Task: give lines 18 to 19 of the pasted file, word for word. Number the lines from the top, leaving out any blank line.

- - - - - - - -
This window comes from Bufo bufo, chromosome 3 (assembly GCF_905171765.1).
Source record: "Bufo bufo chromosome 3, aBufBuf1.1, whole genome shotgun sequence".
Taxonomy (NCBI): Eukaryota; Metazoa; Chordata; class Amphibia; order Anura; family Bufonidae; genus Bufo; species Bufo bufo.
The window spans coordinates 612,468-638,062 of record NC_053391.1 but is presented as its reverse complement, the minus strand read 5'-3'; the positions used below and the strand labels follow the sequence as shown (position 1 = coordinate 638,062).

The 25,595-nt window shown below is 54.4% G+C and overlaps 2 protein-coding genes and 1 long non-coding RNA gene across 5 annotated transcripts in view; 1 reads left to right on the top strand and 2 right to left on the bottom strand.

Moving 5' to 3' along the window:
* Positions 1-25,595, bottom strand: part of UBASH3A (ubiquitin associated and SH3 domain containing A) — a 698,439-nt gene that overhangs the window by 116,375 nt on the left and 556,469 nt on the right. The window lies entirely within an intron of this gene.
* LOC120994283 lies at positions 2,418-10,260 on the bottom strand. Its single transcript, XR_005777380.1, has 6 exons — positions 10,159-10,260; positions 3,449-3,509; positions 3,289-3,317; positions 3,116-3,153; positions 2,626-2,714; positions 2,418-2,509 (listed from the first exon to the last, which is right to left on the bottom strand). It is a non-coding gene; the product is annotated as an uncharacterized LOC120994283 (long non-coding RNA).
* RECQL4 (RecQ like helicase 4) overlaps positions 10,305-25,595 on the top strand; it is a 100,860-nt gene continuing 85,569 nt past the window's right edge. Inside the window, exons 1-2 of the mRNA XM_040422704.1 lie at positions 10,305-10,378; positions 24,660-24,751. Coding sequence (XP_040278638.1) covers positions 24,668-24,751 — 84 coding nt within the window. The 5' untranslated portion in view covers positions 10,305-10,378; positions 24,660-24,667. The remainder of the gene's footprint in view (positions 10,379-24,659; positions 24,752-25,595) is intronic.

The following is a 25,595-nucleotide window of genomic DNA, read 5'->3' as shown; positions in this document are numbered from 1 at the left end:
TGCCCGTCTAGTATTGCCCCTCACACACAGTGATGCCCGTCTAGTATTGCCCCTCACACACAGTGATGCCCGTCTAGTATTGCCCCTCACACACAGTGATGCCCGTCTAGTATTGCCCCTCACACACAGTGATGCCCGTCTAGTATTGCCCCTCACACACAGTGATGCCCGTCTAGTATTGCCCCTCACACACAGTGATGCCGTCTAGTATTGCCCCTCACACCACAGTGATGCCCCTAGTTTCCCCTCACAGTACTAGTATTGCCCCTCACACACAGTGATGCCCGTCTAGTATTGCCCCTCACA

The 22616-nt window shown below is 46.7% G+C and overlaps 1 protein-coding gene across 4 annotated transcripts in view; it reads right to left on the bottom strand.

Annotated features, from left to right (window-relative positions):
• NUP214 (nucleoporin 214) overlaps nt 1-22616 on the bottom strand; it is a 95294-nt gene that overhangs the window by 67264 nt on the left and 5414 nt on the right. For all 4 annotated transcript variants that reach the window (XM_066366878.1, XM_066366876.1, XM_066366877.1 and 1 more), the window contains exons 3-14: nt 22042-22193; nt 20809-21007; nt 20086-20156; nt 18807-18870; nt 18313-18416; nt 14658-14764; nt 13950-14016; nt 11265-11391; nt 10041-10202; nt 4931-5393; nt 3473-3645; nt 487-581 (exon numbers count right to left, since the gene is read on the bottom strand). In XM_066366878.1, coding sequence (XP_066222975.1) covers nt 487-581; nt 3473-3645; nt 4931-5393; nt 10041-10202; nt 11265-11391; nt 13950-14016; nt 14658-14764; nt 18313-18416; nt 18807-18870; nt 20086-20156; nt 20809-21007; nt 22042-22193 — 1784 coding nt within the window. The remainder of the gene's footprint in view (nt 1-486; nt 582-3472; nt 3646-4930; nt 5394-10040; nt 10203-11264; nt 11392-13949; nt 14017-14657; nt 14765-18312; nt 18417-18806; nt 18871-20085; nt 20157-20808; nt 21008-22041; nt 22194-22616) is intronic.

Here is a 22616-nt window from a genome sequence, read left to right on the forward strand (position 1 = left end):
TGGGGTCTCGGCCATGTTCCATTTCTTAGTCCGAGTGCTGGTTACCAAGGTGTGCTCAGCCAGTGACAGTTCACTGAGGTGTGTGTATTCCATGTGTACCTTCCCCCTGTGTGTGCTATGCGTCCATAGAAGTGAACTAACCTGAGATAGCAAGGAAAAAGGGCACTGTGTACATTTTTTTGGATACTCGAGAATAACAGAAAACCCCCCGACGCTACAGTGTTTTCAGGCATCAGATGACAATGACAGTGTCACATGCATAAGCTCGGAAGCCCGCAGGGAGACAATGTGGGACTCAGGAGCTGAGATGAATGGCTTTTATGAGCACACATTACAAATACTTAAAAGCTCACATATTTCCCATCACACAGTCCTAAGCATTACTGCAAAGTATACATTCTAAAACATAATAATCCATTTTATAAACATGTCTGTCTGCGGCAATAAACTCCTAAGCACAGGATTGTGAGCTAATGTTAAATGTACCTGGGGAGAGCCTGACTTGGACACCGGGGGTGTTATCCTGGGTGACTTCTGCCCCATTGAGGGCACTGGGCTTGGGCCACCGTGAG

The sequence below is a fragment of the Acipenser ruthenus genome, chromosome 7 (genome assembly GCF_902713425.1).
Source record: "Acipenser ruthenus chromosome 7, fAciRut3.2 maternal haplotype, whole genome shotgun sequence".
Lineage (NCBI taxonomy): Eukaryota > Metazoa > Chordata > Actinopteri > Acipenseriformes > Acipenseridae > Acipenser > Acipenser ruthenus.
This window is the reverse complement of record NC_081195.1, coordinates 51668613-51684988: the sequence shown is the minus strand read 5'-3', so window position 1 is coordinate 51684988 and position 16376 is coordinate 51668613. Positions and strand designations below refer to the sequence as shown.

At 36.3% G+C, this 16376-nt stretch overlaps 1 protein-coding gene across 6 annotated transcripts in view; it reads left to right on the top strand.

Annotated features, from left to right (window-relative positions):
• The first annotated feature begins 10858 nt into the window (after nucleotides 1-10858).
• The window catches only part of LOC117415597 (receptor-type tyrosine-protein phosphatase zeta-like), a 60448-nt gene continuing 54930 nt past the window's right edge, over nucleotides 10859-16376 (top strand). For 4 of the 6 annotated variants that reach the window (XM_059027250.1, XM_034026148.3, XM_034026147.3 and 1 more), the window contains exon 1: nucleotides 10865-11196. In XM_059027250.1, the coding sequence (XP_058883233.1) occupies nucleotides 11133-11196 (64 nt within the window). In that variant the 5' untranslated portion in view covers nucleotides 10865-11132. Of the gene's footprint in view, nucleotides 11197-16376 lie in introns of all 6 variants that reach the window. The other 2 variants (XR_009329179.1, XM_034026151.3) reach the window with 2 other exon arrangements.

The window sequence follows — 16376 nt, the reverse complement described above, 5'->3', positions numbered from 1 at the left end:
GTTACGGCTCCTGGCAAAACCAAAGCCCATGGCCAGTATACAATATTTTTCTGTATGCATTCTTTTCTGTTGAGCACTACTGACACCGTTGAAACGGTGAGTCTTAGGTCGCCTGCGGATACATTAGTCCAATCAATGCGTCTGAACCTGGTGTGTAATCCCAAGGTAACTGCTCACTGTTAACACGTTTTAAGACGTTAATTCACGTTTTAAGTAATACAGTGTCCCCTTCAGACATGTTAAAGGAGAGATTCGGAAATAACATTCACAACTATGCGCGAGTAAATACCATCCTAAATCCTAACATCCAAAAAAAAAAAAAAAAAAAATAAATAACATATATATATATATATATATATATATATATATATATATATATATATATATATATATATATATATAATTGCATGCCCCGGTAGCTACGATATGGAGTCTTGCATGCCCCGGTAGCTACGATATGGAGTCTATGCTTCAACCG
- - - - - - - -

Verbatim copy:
Source record: "Acipenser ruthenus chromosome 7, fAciRut3.2 maternal haplotype, whole genome shotgun sequence".
Lineage (NCBI taxonomy): Eukaryota > Metazoa > Chordata > Actinopteri > Acipenseriformes > Acipenseridae > Acipenser > Acipenser ruthenus.